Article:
Kimberly Sarmiento is a Certified Professional Resume Writer and author of “The Complete Guide to Writing Effective Resume Cover Letters: Step by Step Instructions” and “How to Write Successful Letters of Recommendation: 10 Easy Steps for Reference Letters that Your Employees, Colleagues, Students & Friends will Appreciate.” She is a regular contributor to WorkAlpha.


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Finding the perfect work spouse: it’s time to say ‘I Do’

Office Workplace with Red Heart Keyboard Phone Headphones Stationary and Office Supplies. Valentines Day concept with space for Your text and picture

With Valentine’s Day on the horizon and love in the air, now’s the time assess your working relationships and ask yourself the big question: do you have a work spouse? It’s a term that’s becoming increasing popular in workplaces across the country, but what does it actually mean, and more importantly, how do you get one?

The answer is actually fairly simple. Your work husband / wife, is your partner in crime in the office. They’re the one you go to when you need reassurance, and you know that they’ve always got your back; just as you do for them. Instead of going home after a long day and boring your real spouse with the latest workplace dramas, or brainstorming for solutions to your latest project, your work spouse is there to help. Essentially, if you do it right, having a work spouse can be a real win-win situation.

Most of the time, workplace spouses fall into their relationship so naturally that they don’t even realise it’s happened. However, if you’re actively looking for someone to share your working life with, we’re here to tell you what to look out for…

Find someone you trust

Much like picking a partner in life, if you’re going to say a workplace ‘I Do’, you should make sure you’re pairing up with a colleague who has your best interests at heart. Your work spouse should be someone you can count on when things are challenging, but you should also be able to trust that they’ll give you a nudge when you’re slacking; you want someone who will make sure that you’re working to your full potential. Obviously, it goes both ways; you have to feel comfortable dishing out the same advice to your workplace other half, or things could just get awkward.

Make sure you’re on the same level

Partnering up with a co-worker can be a great career decision, however, you should probably do so with someone on the same level as you. While you might well get on with your senior colleagues, you don’t want to have to contend with the inevitable favouritism rumours as a result of a close working relationship. Making sure both you and your work wife / husband are on the same level professionally is a simple way to make sure you don’t start any whispers!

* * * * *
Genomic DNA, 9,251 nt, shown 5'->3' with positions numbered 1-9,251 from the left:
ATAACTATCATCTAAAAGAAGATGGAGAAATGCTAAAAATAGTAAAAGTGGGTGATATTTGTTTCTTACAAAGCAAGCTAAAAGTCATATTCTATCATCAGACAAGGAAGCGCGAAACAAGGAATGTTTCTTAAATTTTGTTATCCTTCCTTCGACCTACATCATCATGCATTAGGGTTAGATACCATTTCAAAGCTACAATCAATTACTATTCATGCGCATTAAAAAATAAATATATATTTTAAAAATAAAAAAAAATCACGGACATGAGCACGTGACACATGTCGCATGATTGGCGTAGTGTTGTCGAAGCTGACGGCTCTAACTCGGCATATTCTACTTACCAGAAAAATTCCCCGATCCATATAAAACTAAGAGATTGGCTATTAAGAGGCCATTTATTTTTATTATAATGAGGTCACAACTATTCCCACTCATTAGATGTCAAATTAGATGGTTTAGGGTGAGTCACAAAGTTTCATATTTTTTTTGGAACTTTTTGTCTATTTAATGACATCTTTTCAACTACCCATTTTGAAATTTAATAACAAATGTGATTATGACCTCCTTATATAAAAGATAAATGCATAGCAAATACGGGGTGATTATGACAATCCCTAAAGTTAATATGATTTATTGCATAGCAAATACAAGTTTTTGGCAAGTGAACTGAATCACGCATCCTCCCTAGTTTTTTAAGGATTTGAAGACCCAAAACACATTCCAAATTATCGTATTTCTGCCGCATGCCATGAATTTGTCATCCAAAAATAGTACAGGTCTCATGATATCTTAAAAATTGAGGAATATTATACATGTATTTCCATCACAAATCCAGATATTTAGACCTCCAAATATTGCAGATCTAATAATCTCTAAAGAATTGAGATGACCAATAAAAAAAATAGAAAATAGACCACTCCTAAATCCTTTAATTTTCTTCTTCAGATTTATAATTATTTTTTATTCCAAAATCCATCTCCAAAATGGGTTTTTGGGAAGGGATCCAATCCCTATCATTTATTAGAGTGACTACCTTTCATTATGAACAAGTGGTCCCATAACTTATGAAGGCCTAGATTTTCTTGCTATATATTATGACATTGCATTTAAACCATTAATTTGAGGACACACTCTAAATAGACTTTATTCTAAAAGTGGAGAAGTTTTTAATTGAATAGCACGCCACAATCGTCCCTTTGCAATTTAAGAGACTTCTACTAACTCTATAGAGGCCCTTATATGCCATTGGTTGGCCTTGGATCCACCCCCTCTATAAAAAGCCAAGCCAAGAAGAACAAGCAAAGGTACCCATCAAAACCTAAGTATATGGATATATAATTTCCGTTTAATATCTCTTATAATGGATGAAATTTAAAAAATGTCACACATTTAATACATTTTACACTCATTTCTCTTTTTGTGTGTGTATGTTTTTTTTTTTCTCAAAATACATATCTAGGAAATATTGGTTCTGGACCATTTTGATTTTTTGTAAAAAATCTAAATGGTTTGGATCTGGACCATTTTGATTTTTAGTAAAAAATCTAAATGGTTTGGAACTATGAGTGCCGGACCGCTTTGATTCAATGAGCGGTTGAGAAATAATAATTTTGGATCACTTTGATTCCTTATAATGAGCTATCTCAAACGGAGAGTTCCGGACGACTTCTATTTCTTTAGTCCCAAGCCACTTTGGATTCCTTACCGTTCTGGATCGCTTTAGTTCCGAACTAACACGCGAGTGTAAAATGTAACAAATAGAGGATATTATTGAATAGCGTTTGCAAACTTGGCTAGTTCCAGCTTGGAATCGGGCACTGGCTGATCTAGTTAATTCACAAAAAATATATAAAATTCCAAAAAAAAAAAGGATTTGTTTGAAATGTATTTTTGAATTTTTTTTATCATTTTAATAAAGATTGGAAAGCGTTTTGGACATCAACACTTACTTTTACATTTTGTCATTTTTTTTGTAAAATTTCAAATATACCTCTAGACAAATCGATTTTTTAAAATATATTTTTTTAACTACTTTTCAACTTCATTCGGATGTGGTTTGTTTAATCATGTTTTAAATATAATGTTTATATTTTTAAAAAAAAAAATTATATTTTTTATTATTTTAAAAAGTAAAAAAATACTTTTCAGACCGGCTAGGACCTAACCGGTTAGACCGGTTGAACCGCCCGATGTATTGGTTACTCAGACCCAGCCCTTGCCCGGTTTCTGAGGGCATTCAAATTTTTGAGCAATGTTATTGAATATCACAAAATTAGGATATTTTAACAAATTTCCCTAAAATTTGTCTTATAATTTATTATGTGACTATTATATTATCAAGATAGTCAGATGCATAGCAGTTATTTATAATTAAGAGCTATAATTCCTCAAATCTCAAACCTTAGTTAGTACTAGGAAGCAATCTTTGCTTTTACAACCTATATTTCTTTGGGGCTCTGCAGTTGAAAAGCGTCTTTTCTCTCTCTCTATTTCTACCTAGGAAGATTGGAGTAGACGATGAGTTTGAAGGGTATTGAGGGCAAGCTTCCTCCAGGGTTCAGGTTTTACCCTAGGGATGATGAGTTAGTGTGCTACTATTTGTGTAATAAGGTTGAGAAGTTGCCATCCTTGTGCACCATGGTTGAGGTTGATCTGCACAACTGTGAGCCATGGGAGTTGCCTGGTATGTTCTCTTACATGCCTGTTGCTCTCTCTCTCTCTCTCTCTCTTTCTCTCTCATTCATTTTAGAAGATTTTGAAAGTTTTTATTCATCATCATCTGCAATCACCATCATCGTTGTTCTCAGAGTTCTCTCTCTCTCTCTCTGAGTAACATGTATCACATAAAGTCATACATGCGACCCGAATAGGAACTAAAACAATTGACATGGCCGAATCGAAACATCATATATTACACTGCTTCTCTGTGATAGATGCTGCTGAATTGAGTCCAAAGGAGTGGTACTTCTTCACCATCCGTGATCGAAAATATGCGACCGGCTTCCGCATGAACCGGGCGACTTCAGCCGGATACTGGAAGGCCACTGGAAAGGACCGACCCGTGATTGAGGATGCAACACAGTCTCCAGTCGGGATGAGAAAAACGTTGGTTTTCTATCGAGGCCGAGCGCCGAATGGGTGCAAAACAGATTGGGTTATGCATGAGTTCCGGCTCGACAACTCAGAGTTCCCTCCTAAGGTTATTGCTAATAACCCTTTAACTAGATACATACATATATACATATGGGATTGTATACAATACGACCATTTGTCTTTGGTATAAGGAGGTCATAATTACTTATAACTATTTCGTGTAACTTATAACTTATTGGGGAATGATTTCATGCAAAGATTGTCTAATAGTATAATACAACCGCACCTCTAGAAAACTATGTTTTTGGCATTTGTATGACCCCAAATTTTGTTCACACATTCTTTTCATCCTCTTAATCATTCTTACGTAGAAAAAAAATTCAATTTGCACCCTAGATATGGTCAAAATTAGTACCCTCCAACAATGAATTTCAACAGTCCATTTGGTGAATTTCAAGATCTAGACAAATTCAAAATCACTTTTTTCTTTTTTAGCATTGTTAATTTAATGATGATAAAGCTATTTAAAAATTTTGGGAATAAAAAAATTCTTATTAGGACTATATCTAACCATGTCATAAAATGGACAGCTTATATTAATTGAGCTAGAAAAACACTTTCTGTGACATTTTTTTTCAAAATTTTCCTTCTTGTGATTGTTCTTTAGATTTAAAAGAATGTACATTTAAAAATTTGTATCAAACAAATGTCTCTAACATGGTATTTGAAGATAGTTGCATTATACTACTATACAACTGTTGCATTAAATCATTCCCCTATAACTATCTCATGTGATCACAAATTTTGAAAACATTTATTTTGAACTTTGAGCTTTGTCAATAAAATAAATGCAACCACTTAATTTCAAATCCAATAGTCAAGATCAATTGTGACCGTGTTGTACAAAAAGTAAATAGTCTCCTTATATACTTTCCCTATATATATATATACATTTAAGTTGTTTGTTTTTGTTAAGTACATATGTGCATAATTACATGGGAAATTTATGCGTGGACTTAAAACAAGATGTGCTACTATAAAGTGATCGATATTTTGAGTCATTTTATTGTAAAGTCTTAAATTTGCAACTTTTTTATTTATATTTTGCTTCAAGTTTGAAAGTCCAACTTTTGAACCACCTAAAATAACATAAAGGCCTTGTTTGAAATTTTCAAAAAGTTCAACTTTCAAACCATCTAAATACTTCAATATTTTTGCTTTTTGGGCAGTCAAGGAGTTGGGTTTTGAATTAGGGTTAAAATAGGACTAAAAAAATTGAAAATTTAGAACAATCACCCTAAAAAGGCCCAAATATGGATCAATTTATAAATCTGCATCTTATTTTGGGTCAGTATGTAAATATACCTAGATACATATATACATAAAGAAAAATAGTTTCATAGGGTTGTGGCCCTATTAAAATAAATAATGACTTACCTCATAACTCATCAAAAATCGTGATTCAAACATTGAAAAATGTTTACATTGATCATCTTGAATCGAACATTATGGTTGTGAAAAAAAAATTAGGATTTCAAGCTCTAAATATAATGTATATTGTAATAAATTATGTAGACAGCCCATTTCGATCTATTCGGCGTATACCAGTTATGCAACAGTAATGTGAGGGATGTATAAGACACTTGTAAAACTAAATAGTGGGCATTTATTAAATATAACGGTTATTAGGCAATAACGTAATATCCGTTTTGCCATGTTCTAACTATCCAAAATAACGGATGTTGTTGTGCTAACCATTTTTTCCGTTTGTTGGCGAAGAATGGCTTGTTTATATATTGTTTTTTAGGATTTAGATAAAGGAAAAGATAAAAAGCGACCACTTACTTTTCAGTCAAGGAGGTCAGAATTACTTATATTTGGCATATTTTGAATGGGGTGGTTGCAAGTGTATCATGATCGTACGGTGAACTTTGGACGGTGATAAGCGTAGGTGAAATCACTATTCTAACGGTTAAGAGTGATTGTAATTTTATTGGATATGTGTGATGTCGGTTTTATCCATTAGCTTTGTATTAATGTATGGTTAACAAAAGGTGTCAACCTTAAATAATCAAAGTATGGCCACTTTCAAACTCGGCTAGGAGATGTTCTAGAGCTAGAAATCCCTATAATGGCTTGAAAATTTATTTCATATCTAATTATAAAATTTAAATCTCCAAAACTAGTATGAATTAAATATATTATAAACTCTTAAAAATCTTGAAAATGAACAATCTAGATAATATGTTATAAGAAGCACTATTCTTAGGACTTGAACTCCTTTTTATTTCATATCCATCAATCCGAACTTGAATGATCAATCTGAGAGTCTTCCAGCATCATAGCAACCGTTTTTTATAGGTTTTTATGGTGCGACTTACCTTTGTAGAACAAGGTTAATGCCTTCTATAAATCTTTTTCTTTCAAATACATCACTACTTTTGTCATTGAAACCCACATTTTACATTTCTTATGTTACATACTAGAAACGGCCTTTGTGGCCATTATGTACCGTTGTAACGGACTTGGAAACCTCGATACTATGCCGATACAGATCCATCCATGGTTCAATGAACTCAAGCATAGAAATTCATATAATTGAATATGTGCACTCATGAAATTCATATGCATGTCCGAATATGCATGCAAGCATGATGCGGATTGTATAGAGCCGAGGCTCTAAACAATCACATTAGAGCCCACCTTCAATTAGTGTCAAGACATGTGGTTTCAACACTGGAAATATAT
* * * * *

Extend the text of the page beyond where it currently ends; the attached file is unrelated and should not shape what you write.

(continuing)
Be firm with where the lines are

Working marriages usually work best between people who are actually married or spoken for in real life, as it ensures that lines don’t become blurred. If you are both single, you should be able to leave your office husband / wife at the office, and you should both ensure that you’re honest about your working relationship. By keeping it strictly professional, you can’t go wrong. If you’ve got a good thing going on at the office, you don’t want to complicate it, so it’s best to make sure there’s no attraction there.

Share common ground

If you’re searching for your workplace partner in crime, make sure that they’re someone you have common ground with. The last thing you want is to find yourself with a work spouse who is your polar opposite. While it’s good to be different, if you can’t find anything to agree on then it’s unlikely to be a successful work marriage; you should be looking for someone who holds similar professional values to yours, and someone whose work ethic matches yours. Just as in a real marriage, your working marriage should be with someone that you align with naturally.

While a work wife / husband is ideal for some people, it’s important to remember that not everyone will feel the same way, and ultimately, you should be making the career choices that you feel work best for you. Having a work spouse to fall back on can be of great comfort to some, while others may choose to go it alone; there’s no right or wrong. However, with Valentine’s Day on the approach, you’d best watch for Cupid’s arrow flying around the office – someone might have their eye on you as the perfect work spouse!

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Plan Your Day for Productivity


We all wish that we could be more productive. Whether you’re a student, a professional or a job seeker, there are things that you need to get done and they don’t always happen. To make sure they do, you need a plan of action. Taking the time to plan your day will keep you feeling motivated and give your productivity levels a boost. If you can be more productive you will be able to achieve your goals. This is the power of planning.

Follow our five steps below to discover how to plan your day effectively:

 1. Avoid long to-do lists

As your mental list of the many tasks you need to do grows, you may naturally start jotting them down on a to-do list. This is a good idea in the sense that it helps you to remember everything, but you may find yourself staring at your list and feeling overwhelmed by its length. General, lengthy to-do lists won’t actually help you to be more productive so stop making them!